Saturday, September 3, 2022

Weekly Indicators for August 29 - September 2 at Seeking Alpha


- by New Deal democrat

My Weekly Indicators post is up at Seeking Alpha.

The consumer portion of the economy continues to benefit from lower gas prices, while the producer side continues to suffer from higher interest rates.

As usual, clicking over and reading will bring you up to the virtual moment on the data, and reward me a little bit for my labor. Speaking of which, enjoy the last days of summer over this Labor Day weekend!

Friday, September 2, 2022

August jobs report: despite a good headline number, the decelerating trend resumes


 - by New Deal democrat

I have written a number of times since February that the short leading indicators have signaled that we should expect weaker monthly employment reports, with both fewer new jobs and a higher unemployment rate. That was completely *not* the case in July, In August, would the decelerating trend kick in again?

That it did. Since February the 3 month average in new jobs has decelerated from over 500,000 to 378,000. And this month the unemployment rate increased to a 6 month high.

Here’s my in depth synopsis.

  • 315,000 jobs added. Private sector jobs increased 308,000. Government jobs increased by 7,000. 
  • The alternate, and more volatile measure in the household report indicated a  gain of 442,000 jobs. The above household number factors into the unemployment and underemployment rates below.
  • U3 unemployment rate rose 0.2% to 3.7%.
  • U6 underemployment rate rose 0.3% to 7.0%.
  • Those not in the labor force at all, but who want a job now, declined -351,000 to 5.549 million, compared with 4.996 million in February 2020.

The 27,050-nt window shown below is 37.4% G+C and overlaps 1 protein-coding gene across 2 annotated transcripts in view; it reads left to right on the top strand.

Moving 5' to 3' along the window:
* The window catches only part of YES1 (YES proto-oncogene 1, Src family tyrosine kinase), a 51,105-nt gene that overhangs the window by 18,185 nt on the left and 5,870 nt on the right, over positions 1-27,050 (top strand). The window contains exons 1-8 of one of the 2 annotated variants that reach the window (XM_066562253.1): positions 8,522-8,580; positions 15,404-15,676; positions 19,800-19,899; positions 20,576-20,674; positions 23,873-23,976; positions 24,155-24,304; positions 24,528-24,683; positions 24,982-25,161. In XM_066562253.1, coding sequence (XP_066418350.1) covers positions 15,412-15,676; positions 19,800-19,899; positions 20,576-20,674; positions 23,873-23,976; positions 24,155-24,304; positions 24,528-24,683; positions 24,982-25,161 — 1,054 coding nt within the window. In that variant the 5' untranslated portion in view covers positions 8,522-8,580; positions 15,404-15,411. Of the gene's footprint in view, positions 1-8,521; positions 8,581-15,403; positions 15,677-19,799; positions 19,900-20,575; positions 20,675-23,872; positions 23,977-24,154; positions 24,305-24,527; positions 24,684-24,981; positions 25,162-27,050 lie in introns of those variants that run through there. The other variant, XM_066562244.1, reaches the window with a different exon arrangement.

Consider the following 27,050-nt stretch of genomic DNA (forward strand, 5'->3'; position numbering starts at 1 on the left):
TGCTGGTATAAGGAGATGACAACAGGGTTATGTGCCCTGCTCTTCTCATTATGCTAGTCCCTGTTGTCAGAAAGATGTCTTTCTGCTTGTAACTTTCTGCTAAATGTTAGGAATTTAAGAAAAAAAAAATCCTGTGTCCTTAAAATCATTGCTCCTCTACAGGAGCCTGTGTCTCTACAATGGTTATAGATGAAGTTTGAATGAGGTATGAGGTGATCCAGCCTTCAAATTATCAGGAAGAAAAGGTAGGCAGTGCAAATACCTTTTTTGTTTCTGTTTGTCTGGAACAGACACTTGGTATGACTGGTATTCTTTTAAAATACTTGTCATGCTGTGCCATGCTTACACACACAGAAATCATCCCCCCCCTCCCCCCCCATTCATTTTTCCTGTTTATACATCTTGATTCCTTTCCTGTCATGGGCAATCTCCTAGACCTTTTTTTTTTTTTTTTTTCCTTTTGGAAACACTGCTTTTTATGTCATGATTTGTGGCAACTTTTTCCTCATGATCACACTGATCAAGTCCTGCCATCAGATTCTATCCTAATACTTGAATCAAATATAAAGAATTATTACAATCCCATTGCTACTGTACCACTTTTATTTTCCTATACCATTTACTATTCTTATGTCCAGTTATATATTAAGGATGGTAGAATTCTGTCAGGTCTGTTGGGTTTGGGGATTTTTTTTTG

• Those on temporary layoff declined -0,000 to 782,000.
  • Permanent job losers increased 187,000 to 1,354,000.
  • June was revised downward by -105,000, and July was also revised downward by -2,000, for a net decrease of -107,000 jobs compared with previous reports.
Leading employment indicators of a slowdown or recession

These are leading sectors for the economy overall, and will help us gauge whether the strong rebound from the pandemic will continue.  These were mixed:
  • the average manufacturing workweek, one of the 10 components of the Index of Leading Indicators, declined -0.2 hours to 40.9 hours.
  • Manufacturing jobs increased 22,000, and are at a level higher than before the pandemic.
  • Construction jobs increased 16,000, also at a level higher than before the pandemic. 
  • Residential construction jobs, which are even more leading, rose by 2,300.
  • Temporary jobs rose by 11,600. Since the beginning of the pandemic, nearly 300,000 such jobs have been gained.
  • the number of people unemployed for 5 weeks or less rose by 143,000 to 2,223,000, slightly above its pre-pandemic level.

Wages of non-managerial workers
  • Average Hourly Earnings for Production and Nonsupervisory Personnel rose $0.10 to $27.68, which is a 6.1% YoY gain, a further decline of -0.1% from last month and its 6.7% peak at the beginning of this year.

Aggregate hours and wages:
  • the index of aggregate hours worked for non-managerial workers was unchanged which is above its level just before the pandemic.
  •  the index of aggregate payrolls for non-managerial workers rose by 0.3%, which was higher than inflation for the month, but at just under 0.7%averaged over 3 months remains slightly below the average inflation gain monthly in that period.

Other significant data:
  • Leisure and hospitality jobs, which were the most hard-hit during the pandemic, rose 31,000, but are still about -7% below their pre-pandemic peak.
  • Within the leisure and hospitality sector, food and drink establishments added 18,200 jobs, but are still about 600,000, or -5% below their pre-pandemic peak.
  • Professional and business employment increased by 68,000, over 1,000,000 above its pre-pandemic peak.
  • Full time jobs declined -242,000 in the household report.